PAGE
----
You know that saying, “You could cut the tension with a knife”? Well, this is like that, but also not. In this quick and easy science demo from Demo Science, you’ll be working with the surface tension of good ol’ tap water. You won’t be cutting anything, though—this one is closer to H2O acupuncture.
Don’t Drink the Water!
For this one, you’ll need a clear drinking glass, a mess of (preferably straight) pins, and enough water to fill the glass to the brim. Obviously, start by setting the glass on a desk or countertop and filling it with said water, up to the tippity-top brim. The water level should be even with the top edge of the glass.
Have your students gather ‘round, and ask them how many pins they think you can add to the glass before the water overflows. (At this point, I realize you should probably have a towel on hand, too, to clean up spilled water, so add that to the supply list.)
Once all the smelly little goobers have made their guesses, hold one pin over the glass so that its point just barely breaks the surface of the water. Let go gingerly so that the pin slides gently into the water, and wait as it settles to the bottom.
Then, keep adding pins, one at a time, in the same manner. As you do so, tell the students to watch the surface of the water; if they can stand or duck or crouch or whatever so that they’re pretty much eye-level with the top of the glass, they’ll have the best angle. Keep adding pins until the water finally overflows. If you set everything up right, it should take somewhere between six and four-thousand pins.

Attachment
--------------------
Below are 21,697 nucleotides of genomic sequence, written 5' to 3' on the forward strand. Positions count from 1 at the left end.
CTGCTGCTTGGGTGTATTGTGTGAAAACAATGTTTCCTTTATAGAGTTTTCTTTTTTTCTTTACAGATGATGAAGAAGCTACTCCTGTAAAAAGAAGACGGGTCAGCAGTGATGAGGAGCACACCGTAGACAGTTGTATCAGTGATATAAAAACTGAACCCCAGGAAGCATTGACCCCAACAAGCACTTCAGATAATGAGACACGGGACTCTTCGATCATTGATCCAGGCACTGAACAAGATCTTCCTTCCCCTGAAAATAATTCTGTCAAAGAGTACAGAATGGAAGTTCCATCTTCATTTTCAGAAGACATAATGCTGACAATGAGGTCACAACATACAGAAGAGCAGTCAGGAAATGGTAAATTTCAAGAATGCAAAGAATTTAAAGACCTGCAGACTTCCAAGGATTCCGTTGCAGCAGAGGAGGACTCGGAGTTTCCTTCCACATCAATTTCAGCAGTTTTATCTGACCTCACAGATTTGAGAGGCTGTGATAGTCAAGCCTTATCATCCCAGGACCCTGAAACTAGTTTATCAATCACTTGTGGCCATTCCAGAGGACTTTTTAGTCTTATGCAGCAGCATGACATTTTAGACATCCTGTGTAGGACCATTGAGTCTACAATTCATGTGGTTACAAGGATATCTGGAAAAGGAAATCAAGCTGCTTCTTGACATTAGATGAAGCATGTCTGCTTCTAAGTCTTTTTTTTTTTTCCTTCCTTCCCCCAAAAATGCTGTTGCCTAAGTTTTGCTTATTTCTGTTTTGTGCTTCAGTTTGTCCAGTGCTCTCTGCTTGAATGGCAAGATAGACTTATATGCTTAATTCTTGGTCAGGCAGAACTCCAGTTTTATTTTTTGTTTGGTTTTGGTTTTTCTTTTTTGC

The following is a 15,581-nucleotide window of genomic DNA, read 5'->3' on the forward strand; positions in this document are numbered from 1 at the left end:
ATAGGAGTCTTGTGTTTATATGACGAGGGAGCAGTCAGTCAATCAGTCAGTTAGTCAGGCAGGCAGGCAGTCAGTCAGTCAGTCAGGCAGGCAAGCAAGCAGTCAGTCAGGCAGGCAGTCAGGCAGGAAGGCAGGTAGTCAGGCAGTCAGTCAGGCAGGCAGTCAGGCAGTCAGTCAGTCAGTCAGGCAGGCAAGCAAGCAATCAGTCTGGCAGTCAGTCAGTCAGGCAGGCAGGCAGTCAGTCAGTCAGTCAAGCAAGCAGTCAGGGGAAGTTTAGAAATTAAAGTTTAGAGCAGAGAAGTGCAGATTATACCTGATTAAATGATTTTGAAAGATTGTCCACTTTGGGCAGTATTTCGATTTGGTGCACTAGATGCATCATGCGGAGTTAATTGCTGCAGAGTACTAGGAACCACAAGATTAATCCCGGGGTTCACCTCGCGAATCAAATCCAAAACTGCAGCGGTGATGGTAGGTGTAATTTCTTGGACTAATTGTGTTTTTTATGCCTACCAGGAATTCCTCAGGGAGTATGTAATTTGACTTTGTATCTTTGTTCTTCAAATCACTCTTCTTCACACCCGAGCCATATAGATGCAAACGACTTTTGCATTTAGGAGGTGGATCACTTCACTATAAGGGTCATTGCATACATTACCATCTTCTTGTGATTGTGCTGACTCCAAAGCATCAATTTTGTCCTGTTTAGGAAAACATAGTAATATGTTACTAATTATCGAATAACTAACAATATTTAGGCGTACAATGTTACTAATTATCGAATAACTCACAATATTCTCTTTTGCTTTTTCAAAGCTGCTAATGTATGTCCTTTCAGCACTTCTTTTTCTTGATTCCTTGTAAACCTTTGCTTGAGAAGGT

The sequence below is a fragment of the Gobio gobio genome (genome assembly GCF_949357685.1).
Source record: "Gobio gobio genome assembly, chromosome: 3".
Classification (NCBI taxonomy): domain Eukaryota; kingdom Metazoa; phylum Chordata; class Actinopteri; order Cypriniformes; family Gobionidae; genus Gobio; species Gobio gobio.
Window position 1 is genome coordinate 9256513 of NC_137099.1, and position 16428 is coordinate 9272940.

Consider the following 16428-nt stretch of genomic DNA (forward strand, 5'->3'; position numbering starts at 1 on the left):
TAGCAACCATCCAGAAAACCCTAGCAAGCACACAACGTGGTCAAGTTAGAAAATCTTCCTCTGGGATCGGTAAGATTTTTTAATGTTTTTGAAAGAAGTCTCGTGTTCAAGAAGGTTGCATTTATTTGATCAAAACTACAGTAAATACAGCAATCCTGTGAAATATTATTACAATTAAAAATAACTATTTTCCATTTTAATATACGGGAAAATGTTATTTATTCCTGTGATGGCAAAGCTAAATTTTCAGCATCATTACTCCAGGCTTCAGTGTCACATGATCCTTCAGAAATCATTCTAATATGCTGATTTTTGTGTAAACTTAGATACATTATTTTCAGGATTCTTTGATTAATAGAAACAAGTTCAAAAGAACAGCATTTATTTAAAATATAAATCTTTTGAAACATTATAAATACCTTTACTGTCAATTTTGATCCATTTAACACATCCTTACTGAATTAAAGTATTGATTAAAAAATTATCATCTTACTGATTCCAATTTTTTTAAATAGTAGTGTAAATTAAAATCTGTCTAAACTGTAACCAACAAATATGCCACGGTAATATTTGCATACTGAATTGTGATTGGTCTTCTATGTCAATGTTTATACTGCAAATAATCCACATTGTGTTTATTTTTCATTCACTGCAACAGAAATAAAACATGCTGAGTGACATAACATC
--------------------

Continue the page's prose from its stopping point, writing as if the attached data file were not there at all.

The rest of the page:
Chances are good that your students (or whoever you’re doing this experiment with) will have guessed way low on the number of pins needed to overflow the glass. As the number of pins increased, they should have observed the water level rising above the edge of the glass, long before it actually spilled over.
Surface tension is what kept the water from overflowing, even as you added more and more pins and the water kept rising. Water molecules are naturally “attracted” to each other via various intermolecular forces; this is what creates surface tension. It takes a good deal of force to break those bonds—the weight of the water that was “out” of the glass at the top had to be great enough to overpower the strength of the surface tension.